Tag Archives: Elecraft KX1

Choosing a Field Radio: How to find the perfect transceiver for your outdoor radio activities!

The following article was originally published in the June 2022 issue of The Spectrum Monitor Magazine:


Choosing a Field Radio

by Thomas (K4SWL)

At least ninety percent of all of my radio operations happen in the field. Whether I’m in a park, on a summit activation, or I’m out camping, I’ve always thoroughly enjoyed “playing radio” outdoors. In fact, it was the joy of field radio––and the accompanying challenge of low-power operations––which launched my labor of love in the world of ham radio.

I’ve been running QRPer.com now for fourteen years, and during that time, the questions I’m asked most deal with selecting a field radio. Turns out, it’s an incredibly difficult question to answer, and we’ll touch on why that is before we dive into the reasons one radio might hold appeal over another for you.

Instead of offering up a list of field radios on the market, and reviewing each one—and, to be fair, there are so many these days—I’ll share with you a series of questions you might ask yourself before making a radio purchase, and follow up with a few bits of advice based on my own experience.These deceptively simple questions will help hone your decision-making. Finally, I’ll note a few of my favorite general coverage field radios and share what I love about each.

But, first…

Spoiler alert: It’s all about the operator, less about the specs

When searching for a new radio, we hams tend to take deep dives into feature and specification comparisons between various models of radios. We’ll reference Rob Sherwood’s superb receiver test data table, we’ll pour over user reviews, and we’ll download full radio manuals before we choose.

While this is valuable information—especially since radios can be quite a costly “investment”—I would argue that this process shouldn’t be your first step.

I’ve found that enjoyment of any particular radio—whether field radio or not—has everything to do with the operator and less to do with the radio’s actual performance.

A realistic assessment of yourself

The first step in choosing a field radio is to ask yourself a few questions, and answer them as honestly as you can. Here are some basic questions to get you started in your search of a field radio:

Question 1:  Where do I plan to operate?

If you plan to operate mostly at the QTH or indoors with only the occasional foray outdoors, you may want a field-capable radio that best suits you indoors—one with robust audio, a larger encoder, a larger display, and more front panel real estate.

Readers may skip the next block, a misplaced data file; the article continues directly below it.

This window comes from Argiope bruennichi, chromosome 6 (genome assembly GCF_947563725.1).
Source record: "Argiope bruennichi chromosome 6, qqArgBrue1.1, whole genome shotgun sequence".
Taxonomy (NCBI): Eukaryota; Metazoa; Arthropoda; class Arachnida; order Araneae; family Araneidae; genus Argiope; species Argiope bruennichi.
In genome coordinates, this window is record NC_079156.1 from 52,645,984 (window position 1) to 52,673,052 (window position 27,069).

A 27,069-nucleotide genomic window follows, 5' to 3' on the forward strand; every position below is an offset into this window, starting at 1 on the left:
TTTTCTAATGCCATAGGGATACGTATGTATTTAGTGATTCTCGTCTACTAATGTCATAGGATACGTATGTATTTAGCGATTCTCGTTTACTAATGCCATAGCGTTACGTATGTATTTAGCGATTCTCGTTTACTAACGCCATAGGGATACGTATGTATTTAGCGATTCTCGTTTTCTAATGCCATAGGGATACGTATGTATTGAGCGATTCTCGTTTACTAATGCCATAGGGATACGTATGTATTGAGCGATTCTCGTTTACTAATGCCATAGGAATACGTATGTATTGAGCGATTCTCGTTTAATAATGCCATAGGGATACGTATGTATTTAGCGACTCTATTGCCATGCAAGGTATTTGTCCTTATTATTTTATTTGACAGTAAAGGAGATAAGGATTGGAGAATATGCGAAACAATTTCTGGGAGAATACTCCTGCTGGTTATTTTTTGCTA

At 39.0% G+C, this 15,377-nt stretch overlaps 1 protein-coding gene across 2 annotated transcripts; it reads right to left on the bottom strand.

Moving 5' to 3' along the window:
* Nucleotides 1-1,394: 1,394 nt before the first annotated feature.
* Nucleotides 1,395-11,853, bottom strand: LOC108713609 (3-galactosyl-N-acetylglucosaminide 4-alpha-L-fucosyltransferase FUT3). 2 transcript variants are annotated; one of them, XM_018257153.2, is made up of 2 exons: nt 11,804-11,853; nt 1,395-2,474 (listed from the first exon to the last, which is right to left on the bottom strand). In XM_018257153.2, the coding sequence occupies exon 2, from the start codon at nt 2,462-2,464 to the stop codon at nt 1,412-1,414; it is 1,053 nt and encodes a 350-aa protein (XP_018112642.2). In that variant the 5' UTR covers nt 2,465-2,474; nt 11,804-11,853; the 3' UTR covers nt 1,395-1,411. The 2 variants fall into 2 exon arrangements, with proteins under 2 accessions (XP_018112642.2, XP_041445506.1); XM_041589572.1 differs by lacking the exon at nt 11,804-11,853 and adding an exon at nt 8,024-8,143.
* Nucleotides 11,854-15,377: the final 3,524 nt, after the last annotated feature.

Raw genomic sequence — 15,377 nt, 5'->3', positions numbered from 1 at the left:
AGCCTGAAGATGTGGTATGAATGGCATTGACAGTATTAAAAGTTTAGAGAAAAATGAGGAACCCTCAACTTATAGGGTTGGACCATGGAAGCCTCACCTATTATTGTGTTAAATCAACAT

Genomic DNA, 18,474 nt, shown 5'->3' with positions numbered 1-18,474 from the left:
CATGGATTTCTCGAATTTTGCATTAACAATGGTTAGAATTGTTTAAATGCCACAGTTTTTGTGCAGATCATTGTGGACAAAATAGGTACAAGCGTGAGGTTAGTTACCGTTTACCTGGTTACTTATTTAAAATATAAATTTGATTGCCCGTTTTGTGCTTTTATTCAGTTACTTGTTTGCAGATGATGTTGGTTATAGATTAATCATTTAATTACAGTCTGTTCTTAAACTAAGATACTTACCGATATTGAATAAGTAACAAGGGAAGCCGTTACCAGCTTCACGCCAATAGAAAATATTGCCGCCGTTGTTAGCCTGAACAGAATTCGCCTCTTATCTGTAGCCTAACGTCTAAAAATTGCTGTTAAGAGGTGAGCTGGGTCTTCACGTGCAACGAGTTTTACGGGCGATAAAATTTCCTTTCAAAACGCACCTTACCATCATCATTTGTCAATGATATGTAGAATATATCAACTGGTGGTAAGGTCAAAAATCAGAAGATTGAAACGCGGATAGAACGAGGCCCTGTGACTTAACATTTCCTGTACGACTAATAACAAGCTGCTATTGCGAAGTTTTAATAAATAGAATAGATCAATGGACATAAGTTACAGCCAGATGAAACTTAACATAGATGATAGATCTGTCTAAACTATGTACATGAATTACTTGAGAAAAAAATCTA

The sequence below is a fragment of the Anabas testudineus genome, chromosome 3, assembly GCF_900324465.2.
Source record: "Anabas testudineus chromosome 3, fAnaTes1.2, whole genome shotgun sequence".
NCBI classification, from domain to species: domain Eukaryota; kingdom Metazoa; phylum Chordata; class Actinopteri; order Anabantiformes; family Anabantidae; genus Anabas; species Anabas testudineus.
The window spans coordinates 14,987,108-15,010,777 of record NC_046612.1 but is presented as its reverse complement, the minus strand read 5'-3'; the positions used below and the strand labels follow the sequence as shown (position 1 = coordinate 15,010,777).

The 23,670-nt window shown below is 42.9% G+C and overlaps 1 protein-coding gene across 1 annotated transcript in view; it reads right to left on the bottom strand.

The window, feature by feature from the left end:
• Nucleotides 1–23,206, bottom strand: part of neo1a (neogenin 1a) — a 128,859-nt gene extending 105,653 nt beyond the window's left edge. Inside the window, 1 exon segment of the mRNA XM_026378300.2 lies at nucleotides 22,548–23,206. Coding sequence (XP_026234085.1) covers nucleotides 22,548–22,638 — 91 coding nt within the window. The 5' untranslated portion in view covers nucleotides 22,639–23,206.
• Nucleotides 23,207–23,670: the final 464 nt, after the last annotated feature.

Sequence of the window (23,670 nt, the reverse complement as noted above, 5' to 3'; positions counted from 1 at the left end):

On the other hand, if you plan to take your radio on backpacking adventures, then portability, battery efficiency and durability are king

Of course, most of us may be somewhere in between, having park activations or camping trips in mind, but overall size may be less important as we may be driving or taking only a short walk to the activation site. When your shack is a picnic table not too far from a parking lot or even an RV, you have a lot more options than when you have to hike up a mountain with your radio gear in tow.

Question 2:  What modes will I operate the most?

Are you a single mode operator? If your intention is to only use digital modes, then you’ll want a radio designed with easy digital mode operation in mind.

If you plan to focus on single sideband, power output may be more important and features like voice-memory keying.

If you plan to primarily operate CW, then the radio world is your oyster because it even opens the door to numerous inexpensive CW-only field radios.

If you plan to primarily operate CW,  I would strongly suggest going low power or QRP. I’ve often heard that 5 watts CW is roughly equivalent to 80 watts single sideband. I tend to agree with this. CW field operators hardly need more than 5 watts, in my experience.

And if, like most of us, you plan to operate a variety of modes, then you’ll want a radio that is multi-mode. Continue reading Choosing a Field Radio: How to find the perfect transceiver for your outdoor radio activities!

SOTA Field Report: How long will Pale Blue Li-Ion rechargeable batteries power the Elecraft KX1?

February and March 2022 were a crazy couple of months for me.